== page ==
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Synchronized Interests

law, business students work together

illustrationIllustration by Stephane Denis

In the real world, law and business have always formed a necessary if sometimes uneasy partnership. But this year at Boston College, J.D. and M.B.A. students are forming beneficial partnerships of their own in a new pilot course called "Advising the Business Planner"--and the results so far have been eye-opening for everyone involved.

"Business school students don't tend to think about the legal aspects of starting or refining a company's business plan as much as they should," said Carroll School Professor Gregory Stoller, who, along with BC Law Professor Alfred Yen helped put the pilot course together. "Liability issues, copyright, legal jurisdiction, for example, are rarely discussed, or left on the back burner for the lawyers to 'figure out.' But to law students, these are basic questions that need to be addressed right from the beginning."

"Advising the Business Planner" is part of a larger initiative that is just getting off the ground at BC, in which the Law School and Carroll School of Management work together to find innovative ways for law students and business students to learn from each other. Partly a response to the dramatic increase in the numbers of students interested in the Boston College J.D./M.B.A. dual degree program, the Emerging Enterprises Program at BC Law also offers J.D. students the option of learning more about the business world, without actually enrolling as dual degree candidates.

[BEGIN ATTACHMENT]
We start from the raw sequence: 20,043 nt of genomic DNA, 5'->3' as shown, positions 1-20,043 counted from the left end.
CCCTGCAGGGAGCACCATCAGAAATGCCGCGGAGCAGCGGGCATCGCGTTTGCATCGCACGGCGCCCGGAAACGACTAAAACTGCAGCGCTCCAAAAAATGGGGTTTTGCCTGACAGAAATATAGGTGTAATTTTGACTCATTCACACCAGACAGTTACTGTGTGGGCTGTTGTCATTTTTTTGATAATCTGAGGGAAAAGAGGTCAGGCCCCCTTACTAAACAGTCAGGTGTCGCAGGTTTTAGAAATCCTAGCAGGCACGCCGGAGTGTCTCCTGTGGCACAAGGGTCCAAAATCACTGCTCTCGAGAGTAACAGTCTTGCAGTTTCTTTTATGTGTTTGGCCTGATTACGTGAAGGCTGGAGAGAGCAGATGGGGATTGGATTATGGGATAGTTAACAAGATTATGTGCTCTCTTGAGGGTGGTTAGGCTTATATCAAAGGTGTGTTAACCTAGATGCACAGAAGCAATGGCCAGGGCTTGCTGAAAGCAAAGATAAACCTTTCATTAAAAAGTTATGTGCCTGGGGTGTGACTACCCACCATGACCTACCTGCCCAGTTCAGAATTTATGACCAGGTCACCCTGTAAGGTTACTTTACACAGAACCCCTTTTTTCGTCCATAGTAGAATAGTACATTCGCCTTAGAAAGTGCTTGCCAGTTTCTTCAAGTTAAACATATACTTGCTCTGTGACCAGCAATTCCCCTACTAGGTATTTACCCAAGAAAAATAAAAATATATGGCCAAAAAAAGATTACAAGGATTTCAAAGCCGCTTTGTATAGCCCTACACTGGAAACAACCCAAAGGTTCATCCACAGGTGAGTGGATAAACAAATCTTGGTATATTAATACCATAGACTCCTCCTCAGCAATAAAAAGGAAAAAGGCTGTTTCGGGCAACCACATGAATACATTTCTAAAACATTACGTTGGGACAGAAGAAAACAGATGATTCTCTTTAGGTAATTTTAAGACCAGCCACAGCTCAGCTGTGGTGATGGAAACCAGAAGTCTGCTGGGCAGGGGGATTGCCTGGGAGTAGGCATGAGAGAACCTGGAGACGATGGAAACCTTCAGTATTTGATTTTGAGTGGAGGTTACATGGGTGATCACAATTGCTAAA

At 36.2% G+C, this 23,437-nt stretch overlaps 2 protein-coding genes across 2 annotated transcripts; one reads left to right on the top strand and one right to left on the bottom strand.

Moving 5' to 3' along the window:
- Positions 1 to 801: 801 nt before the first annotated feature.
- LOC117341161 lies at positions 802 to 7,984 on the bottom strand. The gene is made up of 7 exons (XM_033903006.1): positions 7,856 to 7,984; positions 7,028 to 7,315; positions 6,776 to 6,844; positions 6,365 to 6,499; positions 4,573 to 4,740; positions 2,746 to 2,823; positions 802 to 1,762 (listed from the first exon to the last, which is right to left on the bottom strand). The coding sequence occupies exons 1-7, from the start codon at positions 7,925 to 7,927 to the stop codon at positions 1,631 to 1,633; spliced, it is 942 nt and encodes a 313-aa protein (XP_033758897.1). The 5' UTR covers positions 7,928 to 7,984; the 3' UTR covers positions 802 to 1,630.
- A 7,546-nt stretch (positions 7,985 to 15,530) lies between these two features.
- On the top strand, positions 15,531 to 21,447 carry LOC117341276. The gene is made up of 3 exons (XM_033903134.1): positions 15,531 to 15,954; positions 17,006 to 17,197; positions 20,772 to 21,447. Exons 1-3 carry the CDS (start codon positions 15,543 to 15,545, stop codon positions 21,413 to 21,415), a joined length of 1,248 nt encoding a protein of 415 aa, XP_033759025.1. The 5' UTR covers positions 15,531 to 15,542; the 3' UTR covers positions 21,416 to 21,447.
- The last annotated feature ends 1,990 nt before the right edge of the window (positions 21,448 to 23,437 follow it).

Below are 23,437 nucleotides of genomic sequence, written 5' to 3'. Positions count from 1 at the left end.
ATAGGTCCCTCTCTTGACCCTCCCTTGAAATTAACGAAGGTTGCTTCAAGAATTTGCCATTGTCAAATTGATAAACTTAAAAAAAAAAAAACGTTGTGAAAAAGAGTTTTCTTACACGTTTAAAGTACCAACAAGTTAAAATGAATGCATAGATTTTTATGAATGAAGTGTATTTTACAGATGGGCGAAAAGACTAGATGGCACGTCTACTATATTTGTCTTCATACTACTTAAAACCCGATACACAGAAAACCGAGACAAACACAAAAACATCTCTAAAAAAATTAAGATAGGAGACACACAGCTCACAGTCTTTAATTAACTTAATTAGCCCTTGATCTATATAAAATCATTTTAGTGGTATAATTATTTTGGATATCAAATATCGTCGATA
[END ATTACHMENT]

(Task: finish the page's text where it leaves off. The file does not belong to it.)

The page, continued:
Another course being considered at the Carroll School is what Stoller thinks may be the first "transactional-based course" in the country involving law and business school students. Modeled after a clinical workshop, the goal of the new course would be to teach students practical skills in the management of new businesses or existing companies, and how lawyers can best offer value to their clients. Faculty from both the Carroll School and Law School would jointly moderate discussion and analysis classes.

While Stoller emphasizes that the course is only in the early planning stages, he is excited about the possibilities. "We're breaking new ground here," he says. "Based on our preliminary research, there are no universities nationwide currently offering anything remotely close to this concept. Early feedback from law and business students indicate it could be very popular, and practitioners in both industries said it would make graduates that much better prepared for their first jobs."

See BC Law's website at for an expanded version of this article.

--Nathaniel Kenyon

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